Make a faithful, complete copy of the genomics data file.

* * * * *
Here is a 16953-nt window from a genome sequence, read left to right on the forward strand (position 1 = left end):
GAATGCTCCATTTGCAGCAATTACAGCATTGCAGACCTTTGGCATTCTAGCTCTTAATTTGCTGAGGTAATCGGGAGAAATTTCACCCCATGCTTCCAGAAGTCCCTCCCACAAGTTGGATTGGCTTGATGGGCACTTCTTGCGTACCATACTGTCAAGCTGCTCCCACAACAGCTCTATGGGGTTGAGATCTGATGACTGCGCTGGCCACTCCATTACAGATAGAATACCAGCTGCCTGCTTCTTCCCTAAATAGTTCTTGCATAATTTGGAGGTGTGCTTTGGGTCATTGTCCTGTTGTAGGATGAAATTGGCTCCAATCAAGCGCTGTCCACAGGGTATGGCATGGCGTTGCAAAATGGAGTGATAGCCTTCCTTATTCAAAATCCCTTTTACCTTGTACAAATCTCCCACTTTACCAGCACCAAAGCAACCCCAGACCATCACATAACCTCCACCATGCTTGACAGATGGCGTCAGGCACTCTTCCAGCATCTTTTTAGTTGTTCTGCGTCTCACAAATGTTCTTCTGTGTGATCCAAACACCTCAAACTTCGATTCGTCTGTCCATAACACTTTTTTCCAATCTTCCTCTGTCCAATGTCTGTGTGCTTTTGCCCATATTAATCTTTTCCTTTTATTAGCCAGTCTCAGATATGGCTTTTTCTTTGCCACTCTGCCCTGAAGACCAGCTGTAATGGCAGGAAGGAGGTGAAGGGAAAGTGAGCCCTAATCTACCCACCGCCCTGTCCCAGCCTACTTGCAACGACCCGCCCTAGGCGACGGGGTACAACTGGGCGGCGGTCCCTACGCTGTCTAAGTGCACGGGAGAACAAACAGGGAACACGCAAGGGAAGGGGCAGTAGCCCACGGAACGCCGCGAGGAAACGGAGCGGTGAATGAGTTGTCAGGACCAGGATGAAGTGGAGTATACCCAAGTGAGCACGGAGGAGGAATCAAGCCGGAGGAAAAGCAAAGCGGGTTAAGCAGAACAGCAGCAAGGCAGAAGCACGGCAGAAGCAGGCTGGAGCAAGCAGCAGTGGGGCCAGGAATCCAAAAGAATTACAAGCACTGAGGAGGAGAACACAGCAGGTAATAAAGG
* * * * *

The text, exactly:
Here is a 16953-nt window from a genome sequence, read left to right on the forward strand (position 1 = left end):
GAATGCTCCATTTGCAGCAATTACAGCATTGCAGACCTTTGGCATTCTAGCTCTTAATTTGCTGAGGTAATCGGGAGAAATTTCACCCCATGCTTCCAGAAGTCCCTCCCACAAGTTGGATTGGCTTGATGGGCACTTCTTGCGTACCATACTGTCAAGCTGCTCCCACAACAGCTCTATGGGGTTGAGATCTGATGACTGCGCTGGCCACTCCATTACAGATAGAATACCAGCTGCCTGCTTCTTCCCTAAATAGTTCTTGCATAATTTGGAGGTGTGCTTTGGGTCATTGTCCTGTTGTAGGATGAAATTGGCTCCAATCAAGCGCTGTCCACAGGGTATGGCATGGCGTTGCAAAATGGAGTGATAGCCTTCCTTATTCAAAATCCCTTTTACCTTGTACAAATCTCCCACTTTACCAGCACCAAAGCAACCCCAGACCATCACATAACCTCCACCATGCTTGACAGATGGCGTCAGGCACTCTTCCAGCATCTTTTTAGTTGTTCTGCGTCTCACAAATGTTCTTCTGTGTGATCCAAACACCTCAAACTTCGATTCGTCTGTCCATAACACTTTTTTCCAATCTTCCTCTGTCCAATGTCTGTGTGCTTTTGCCCATATTAATCTTTTCCTTTTATTAGCCAGTCTCAGATATGGCTTTTTCTTTGCCACTCTGCCCTGAAGACCAGCTGTAATGGCAGGAAGGAGGTGAAGGGAAAGTGAGCCCTAATCTACCCACCGCCCTGTCCCAGCCTACTTGCAACGACCCGCCCTAGGCGACGGGGTACAACTGGGCGGCGGTCCCTACGCTGTCTAAGTGCACGGGAGAACAAACAGGGAACACGCAAGGGAAGGGGCAGTAGCCCACGGAACGCCGCGAGGAAACGGAGCGGTGAATGAGTTGTCAGGACCAGGATGAAGTGGAGTATACCCAAGTGAGCACGGAGGAGGAATCAAGCCGGAGGAAAAGCAAAGCGGGTTAAGCAGAACAGCAGCAAGGCAGAAGCACGGCAGAAGCAGGCTGGAGCAAGCAGCAGTGGGGCCAGGAATCCAAAAGAATTACAAGCACTGAGGAGGAGAACACAGCAGGTAATAAAGG